None of the current or former members of the compensation committee returned
calls seeking comment, and the company would not make Mr. Nardelli
In an e-mail statement, Mr. Langone said: "Each and every board member at
Home Depot is totally independent. Candidates for service have been
suggested and put through the nominating process by a wide variety of
directors, myself included. That is why there is such a diversity of
thought, opinion and experience on the board and why our discussions are
open, robust and objective."
Mr. Langone was instrumental in bringing the former G.E. star into the
company. While he is not on the compensation committee, he has led the
committee that nominates directors for the last seven years.
No stranger to controversy, Mr. Langone is currently under fire for his role
as head of the compensation committee at the New York Stock Exchange, which
granted the former chief executive Richard A. Grasso a pay package worth
more than $140 million. Mr. Grasso sat on Home Depot's board from 2002 to
2004, including a stint on the compensation committee.
Mr. Langone "created the Home Depot board in his own philosophical image,"
said Richard Ferlauto, director of pension investment policy for the
American Federation of State, County and Municipal Employees, whose pension
fund owns shares in the company. "Arguably, Langone is the ringleader and
the one who pulls the strings in this network," he added.
Riches With Restraint
The co-founders of Home Depot, Arthur M. Blank and Bernard Marcus, grew very
rich on company stock that soared in value. But under them, Home Depot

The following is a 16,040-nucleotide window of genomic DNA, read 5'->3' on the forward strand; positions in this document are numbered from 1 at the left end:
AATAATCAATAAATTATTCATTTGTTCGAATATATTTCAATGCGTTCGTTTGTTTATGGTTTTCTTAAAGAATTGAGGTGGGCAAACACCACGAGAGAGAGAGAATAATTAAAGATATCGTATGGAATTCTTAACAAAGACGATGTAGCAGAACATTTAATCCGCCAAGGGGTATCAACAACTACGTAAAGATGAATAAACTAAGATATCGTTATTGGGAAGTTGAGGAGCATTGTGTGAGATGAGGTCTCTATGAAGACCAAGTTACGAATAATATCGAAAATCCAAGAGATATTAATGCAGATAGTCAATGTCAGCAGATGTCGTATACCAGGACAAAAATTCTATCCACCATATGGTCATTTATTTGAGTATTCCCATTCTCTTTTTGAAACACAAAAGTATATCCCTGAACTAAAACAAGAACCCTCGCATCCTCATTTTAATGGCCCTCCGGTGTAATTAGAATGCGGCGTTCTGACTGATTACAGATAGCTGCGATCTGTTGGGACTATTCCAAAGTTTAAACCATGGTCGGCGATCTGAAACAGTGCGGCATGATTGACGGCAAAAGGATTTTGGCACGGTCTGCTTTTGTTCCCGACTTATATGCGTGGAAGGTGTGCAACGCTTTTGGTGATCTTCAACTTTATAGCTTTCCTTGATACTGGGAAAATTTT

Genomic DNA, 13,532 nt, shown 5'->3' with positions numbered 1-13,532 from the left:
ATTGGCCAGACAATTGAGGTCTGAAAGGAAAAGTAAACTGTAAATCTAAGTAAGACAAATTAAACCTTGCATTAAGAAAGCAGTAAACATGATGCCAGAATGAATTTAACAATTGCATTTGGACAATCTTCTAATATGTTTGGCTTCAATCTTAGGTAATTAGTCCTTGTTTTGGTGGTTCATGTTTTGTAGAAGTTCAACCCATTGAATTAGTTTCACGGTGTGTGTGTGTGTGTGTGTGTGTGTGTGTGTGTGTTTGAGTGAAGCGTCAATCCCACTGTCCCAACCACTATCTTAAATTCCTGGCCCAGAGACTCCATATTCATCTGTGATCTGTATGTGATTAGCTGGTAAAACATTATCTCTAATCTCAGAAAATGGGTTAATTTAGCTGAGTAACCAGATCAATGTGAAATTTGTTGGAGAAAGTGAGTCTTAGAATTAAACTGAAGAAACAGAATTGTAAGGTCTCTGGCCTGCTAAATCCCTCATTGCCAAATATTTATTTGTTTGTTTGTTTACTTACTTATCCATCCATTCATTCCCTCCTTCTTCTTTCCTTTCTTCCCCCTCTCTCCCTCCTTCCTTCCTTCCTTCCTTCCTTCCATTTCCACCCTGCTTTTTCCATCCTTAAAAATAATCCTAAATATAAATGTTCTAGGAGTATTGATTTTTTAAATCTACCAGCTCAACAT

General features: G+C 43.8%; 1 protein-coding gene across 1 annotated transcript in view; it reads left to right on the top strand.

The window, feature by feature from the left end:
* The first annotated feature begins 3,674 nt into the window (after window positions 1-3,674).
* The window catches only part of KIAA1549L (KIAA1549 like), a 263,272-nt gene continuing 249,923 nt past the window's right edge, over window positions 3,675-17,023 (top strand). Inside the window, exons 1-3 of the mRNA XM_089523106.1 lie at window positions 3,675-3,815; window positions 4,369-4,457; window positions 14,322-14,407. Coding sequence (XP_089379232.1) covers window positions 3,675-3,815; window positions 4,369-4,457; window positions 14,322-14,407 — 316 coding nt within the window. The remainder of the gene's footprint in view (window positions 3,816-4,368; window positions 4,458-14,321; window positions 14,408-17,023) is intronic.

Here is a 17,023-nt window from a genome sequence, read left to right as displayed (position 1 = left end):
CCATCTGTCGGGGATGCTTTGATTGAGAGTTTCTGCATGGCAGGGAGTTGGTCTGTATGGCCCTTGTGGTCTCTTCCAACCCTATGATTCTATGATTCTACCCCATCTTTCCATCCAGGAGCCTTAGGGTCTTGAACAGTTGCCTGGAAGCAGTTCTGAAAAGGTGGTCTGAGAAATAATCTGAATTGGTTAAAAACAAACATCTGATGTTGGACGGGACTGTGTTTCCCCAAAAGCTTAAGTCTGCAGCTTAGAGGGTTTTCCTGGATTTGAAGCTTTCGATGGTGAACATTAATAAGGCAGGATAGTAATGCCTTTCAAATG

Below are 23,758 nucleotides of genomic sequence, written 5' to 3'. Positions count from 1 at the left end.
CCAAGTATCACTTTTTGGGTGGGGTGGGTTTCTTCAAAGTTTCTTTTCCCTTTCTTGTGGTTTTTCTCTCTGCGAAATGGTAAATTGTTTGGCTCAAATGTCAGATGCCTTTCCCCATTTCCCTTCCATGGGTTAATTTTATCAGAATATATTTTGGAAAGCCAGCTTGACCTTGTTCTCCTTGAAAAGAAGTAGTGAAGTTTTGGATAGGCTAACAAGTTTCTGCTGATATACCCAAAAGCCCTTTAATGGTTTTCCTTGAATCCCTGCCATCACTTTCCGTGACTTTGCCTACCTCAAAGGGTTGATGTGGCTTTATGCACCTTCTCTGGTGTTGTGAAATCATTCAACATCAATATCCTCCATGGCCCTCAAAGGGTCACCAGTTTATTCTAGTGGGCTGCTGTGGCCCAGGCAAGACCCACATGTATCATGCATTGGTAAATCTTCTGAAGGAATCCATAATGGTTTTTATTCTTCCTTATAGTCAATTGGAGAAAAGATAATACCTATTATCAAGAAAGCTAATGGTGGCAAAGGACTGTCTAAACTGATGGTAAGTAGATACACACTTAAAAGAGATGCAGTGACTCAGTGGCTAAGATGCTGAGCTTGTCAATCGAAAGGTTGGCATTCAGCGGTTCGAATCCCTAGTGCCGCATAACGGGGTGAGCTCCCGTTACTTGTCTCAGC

embraced a culture of restraint when it came to pay, said Paul D. Lapides, a
corporate governance expert at Kennesaw State University in Georgia. "Bernie
and Art took home a salary of $1 million or less and refused bonuses. The
attitude was one of 'we're all in this together,' " said Mr. Lapides, who
has never worked at Home Depot but has studied the company for years.
Representatives of Mr. Marcus and Mr. Blank, both retired from Home Depot,
said neither would comment for this article.
Since hiring Mr. Nardelli, 58, the board has awarded him more than $87
million in deferred stock grants and $90 million in stock options, according
to an analysis by Brian Foley, a compensation consultant in White Plains.
Mr. Nardelli's salary, bonuses and a company loan make up most of the rest
of his $245 million compensation.
Even last year, when Home Depot's stock was unchanged, the board raised his
salary 8 percent, to $2.164 million, and increased his bonus 22 percent, to
By contrast, from 2000 until his retirement early last year, the former
chief executive of Lowe's, Robert L. Tillman, was awarded less than a
quarter of what Mr. Nardelli was awarded through the end of last year,
according to Mr. Foley. The many connections among Home Depot's directors
cause some critics to ask whether the nominating committee is failing in
finding truly "independent" board members. "The fact that you have so much